Marshmallow Peeps: All that is good, and permanent, in the world

Easter

Growing up, an Easter basket was just a straw bowl filled with saccharine distractions unless it had a cellophane-covered box of Marshmallow Peeps sticking out of it. The neat rows of yellow or pink chicks would sit snuggling in their mass-marketed cardboard roost, waiting for me to inflict all kinds of oddly morbid childhood torture techniques on them, before ultimately popping them into my mouth head-first. Even now, Peeps taste like spring and remind me of having sugar-coated lips and an impending tummy ache from overindulging. But where do they come from? Do these puff pieces of airy delight have an origin story? And if so, does it involve a giant marshmallow egg impervious to cracks? Here are a few fun facts about our favorite childhood treat. 

After buying out the original maker of candy marshmallow chicks, Just Born Candy Company began mass-producing these sweeties in 1954.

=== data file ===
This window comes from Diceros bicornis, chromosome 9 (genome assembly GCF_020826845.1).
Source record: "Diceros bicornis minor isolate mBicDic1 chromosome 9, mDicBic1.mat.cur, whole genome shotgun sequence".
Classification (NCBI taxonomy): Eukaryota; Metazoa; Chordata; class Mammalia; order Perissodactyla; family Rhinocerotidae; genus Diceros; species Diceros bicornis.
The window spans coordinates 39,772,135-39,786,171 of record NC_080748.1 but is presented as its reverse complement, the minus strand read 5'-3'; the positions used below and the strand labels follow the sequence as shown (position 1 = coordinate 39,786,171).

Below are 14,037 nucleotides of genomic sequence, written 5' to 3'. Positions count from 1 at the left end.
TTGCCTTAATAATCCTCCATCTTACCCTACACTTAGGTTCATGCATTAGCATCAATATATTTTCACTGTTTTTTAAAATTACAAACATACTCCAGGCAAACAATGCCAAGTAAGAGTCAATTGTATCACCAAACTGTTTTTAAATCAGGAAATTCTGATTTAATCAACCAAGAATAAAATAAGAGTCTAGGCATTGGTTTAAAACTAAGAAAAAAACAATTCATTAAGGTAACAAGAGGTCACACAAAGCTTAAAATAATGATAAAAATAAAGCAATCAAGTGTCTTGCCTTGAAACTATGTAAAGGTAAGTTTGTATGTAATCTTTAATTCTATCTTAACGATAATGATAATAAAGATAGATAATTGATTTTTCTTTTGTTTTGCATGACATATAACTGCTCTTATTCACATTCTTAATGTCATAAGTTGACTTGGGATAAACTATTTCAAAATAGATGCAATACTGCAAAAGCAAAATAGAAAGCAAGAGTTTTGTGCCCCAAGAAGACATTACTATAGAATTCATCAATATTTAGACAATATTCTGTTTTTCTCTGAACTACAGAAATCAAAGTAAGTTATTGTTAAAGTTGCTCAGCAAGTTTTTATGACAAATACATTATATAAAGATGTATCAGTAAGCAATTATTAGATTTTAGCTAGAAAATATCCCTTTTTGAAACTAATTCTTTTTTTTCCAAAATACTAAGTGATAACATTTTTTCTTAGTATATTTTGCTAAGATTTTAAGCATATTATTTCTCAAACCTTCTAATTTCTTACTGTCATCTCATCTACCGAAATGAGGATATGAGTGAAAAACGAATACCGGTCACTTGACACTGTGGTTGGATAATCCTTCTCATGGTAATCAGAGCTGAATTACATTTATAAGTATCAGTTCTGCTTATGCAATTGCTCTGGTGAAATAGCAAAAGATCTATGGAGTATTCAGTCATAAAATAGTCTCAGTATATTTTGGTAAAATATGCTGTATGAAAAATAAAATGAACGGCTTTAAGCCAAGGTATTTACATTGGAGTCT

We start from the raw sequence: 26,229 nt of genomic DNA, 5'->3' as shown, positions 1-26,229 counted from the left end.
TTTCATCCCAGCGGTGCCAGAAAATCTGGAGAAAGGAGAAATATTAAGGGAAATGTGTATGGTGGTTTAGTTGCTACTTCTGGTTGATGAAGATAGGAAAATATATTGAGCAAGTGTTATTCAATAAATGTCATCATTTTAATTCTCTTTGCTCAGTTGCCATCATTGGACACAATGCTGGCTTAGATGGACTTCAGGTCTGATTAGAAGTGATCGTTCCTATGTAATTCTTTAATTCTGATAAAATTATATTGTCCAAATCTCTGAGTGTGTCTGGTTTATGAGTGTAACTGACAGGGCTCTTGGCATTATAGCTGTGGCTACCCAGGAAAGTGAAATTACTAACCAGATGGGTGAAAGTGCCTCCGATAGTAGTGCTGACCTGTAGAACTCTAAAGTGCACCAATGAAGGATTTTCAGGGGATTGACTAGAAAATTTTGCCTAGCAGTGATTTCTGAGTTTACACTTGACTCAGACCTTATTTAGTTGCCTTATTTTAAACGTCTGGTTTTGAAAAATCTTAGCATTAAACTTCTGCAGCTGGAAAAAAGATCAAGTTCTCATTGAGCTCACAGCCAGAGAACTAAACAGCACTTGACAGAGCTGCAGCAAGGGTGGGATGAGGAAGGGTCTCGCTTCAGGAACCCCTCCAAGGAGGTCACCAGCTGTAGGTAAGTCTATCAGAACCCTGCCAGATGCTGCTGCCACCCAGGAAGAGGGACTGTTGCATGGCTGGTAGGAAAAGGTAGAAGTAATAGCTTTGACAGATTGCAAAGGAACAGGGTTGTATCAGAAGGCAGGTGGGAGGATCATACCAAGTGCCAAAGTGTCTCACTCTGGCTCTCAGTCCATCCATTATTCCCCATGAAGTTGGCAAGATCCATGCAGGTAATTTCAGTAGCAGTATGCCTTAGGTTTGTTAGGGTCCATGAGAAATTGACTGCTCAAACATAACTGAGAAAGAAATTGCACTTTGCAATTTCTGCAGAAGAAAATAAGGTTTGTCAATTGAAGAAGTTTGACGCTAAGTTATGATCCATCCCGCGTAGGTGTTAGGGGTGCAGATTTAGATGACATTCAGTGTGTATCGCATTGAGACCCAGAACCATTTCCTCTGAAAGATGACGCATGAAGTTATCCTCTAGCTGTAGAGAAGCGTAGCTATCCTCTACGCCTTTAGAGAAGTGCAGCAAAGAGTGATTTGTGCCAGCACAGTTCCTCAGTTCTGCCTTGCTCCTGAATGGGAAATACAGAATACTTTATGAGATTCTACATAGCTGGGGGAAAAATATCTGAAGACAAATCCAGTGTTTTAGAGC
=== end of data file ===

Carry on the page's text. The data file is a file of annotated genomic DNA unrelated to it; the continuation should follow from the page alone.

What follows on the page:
Before 1995, you could only accessorize your Easter basket with three Peeps color varieties: yellow, pink, and white. Since then lavender and blue Peeps have entered the scene, making it even easier to coordinate your box of edible ornaments with that perfect pair of polka dot sling back heels. 

The unlucky Peeps that were forced to endure my juvenile abuse had it easy! Did you know that scientists from Emery University actually took it upon themselves to test the indestructibility of such benign desserts. Their findings suggest that Peeps are actually quite resilient—they are insoluble in water, acetone, diluted sulfuric acid, and sodium hydroxide. I don’t know about you, but all this talk of superhuman Peeps is making me hungry.

This spring, celebrate the rich tradition, taste, and unnatural durability of Marshmallow Peeps by doing something really special… In my case that will be chomping down on them, head and all! 

 

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